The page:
Leading NGO Forest and Peatlands Experts Start Twitter Feed to Monitor REDD Issues at Bonn Climate Change Talks.
WHAT: Experts from a coalition of leading environmental groups around the world have established a twitter feed to monitor the Reducing Emissions from Deforestation and Degradation (REDD) negotiations in real time at the Bonn climate change talks from June 1 – 12, 2009. Since the creation of the Bali Action Plan in December 2007, forests have become among the most controversial issues at the United Nations negotiations – touching on fossil fuel emission reductions, offsets, development, poverty and Indigenous Peoples’ rights as well as conservation. @REDDScoop will provide live perspectives on the REDD negotiations from experienced inside participants.
WHEN & WHERE: www.twitter.com/REDDScoop, @REDDScoop, from June 1–12, 2009
WHO: @REDDScoop is staffed by members of the Ecosystems Climate Alliance, an alliance of environmental and social NGOs focused on natural forests, peatlands and the people who depend on them. Members include: Environmental Investigation Agency (EIA), Global Witness, Humane Society International, Rainforest Action Network, Rainforest Foundation Norway, The Rainforest Foundation UK, Wetlands International and The Wilderness Society.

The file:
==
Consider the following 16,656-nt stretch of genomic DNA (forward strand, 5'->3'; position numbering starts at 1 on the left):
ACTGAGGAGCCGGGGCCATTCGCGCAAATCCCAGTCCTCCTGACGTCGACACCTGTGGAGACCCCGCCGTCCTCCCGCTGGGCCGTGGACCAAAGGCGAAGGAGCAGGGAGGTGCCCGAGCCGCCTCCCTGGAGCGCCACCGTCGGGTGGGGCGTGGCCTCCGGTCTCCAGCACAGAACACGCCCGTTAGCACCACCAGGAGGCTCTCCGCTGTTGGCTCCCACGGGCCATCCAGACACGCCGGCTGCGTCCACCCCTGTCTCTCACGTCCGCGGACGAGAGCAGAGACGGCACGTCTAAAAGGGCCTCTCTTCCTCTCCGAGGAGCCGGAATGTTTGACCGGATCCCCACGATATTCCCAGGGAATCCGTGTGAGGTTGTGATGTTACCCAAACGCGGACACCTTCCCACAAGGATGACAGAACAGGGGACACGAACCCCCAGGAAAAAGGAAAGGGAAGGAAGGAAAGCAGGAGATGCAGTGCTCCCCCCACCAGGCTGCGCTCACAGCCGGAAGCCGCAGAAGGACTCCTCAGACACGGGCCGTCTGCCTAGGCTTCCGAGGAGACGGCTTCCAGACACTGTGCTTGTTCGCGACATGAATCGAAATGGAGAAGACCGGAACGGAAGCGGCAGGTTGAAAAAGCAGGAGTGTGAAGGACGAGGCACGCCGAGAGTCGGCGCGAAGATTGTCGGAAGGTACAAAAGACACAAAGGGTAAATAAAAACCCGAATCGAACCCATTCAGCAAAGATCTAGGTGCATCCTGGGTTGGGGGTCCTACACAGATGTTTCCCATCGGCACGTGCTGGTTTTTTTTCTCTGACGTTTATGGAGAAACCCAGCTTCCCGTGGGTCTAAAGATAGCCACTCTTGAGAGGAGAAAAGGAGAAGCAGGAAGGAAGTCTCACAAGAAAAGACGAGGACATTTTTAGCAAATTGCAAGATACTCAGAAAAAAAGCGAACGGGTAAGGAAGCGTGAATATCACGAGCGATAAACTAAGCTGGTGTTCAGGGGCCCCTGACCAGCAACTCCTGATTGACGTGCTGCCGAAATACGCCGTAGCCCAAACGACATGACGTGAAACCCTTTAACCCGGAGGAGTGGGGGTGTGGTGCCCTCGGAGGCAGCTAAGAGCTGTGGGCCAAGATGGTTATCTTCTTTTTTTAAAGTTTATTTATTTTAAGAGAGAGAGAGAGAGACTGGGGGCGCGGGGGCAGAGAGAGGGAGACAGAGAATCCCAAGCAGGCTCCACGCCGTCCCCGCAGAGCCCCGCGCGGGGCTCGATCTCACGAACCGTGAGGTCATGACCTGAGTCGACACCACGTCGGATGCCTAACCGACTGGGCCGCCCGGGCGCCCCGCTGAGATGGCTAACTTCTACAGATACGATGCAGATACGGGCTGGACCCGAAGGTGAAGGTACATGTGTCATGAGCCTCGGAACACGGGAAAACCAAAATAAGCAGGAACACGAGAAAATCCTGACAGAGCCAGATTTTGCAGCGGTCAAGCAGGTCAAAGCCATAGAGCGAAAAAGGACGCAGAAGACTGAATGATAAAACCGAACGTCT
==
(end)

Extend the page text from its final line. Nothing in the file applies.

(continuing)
WHY: The Bonn Climate Negotiations are a critical preparatory meeting for the international climate negotiations in Copenhagen in December 2009, where many of the key details shaping the eventual agreement will be determined. Forests account for roughly one-fifth of all global greenhouse gas emissions and, along with deep fossil fuel emission reductions, must be a central part of any effective climate treaty. REDD, the proposed tropical forest component of the new UNFCCC treaty process, could be an international breakthrough – but the details of the agreement truly matter. Done poorly, REDD could have devastating consequences for the global climate, poverty levels and forests. Done well, this is an unprecedented opportunity for a global policy that reduces deforestation, protects forest peoples’ rights, conserves biodiversity, and delivers real climate benefits.
For more information and contacts please visit the Ecosystem Climate Aliance website or click here for the original press release.